As stock prices fall today, with the Dow Jones Industrial Average (INDEXDJX:.DJI) ending a scorching 326 points lower ahead of earnings, are core valuations moving past a realistic point? Has quantitative easing lifted stocks, and now that the spigot is beginning to tighten, are investors beginning to consider more traditional measures of valuation, such as earnings?
Earnings growth in focus
In his February 3 Equity Strategy note, Citigroup researcher Tobias Levkovich opines that 2014 could be a year in which the market is all about earnings growth. “With valuation only moderately attractive, it seems that the heavy lifting for equity appreciation will have to come from rising profits, especially since some of the originally anticipated 2014 P/E ratio expansion got pulled forward into the latter part of 2013,” Levkovich writes in the note.
Citing the “February Chart of the Month,” (below figure 1) Levkovich notes just how far the S&P 500 (INDEXSP:.INX) has moved past earnings, comparing it on a historic basis. “Earnings have tended to be the most correlated driver for equity price trends,” he said. “When studying the stock market’s trading patterns, there does not appear to be anything more correlated to share price development than EPS direction.”
Considering last year’s stock price run-up, which some hedge fund managers have attributed to quantitative easing by the Federal Reserve, 2014 could be a year in which the markets catch up, digest the 2013 market rise and move back to traditional valuation methods.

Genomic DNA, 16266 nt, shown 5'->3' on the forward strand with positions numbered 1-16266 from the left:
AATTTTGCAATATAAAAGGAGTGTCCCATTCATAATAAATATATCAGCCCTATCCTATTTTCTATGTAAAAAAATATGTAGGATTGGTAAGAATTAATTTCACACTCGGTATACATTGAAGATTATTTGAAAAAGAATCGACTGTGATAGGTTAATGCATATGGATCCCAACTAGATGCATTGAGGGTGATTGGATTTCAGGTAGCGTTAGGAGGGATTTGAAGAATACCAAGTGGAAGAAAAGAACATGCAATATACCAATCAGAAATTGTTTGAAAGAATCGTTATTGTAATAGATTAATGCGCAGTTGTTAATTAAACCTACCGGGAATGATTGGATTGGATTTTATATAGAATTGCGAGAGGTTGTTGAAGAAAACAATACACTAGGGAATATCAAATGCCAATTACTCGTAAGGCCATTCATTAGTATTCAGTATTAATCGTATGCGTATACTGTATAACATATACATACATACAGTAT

“Last year’s rally reflected the lack of a discounting mechanism,” Levkovich noted. “One of the old ‘givens’ is the adage that stock prices discount earnings in advance and that has not been true for almost two decades.” Levkovich notes how the S&P 500 (INDEXSP:.INX) (blue line, figure 1) spiked during the tech bubble of 1998 to 2000 beyond earnings growth as P/E multiples took off. “More recently, quarterly earnings rose for a couple of years and 2013 was the “catch-up” year as global risks abated and investors began to believe that the numbers were for real,” he said.
Is QE forcing investors to consider value?
As quantitative easing is being phased out by the Federal Reserve, this could potentially force investors to consider more traditional measures of stock market value, which could boil down to earnings analysis. “Given all the time dedicated to determining earnings by company or index, the relationship analysis is gratifying and validates all those efforts,” Levkovich noted. Looking forward, the analyst expects subdued growth in 2014. “Given expected GDP growth and some scope for increased corporate margins, EPS trends should support a 7%-like stock market advance this year.”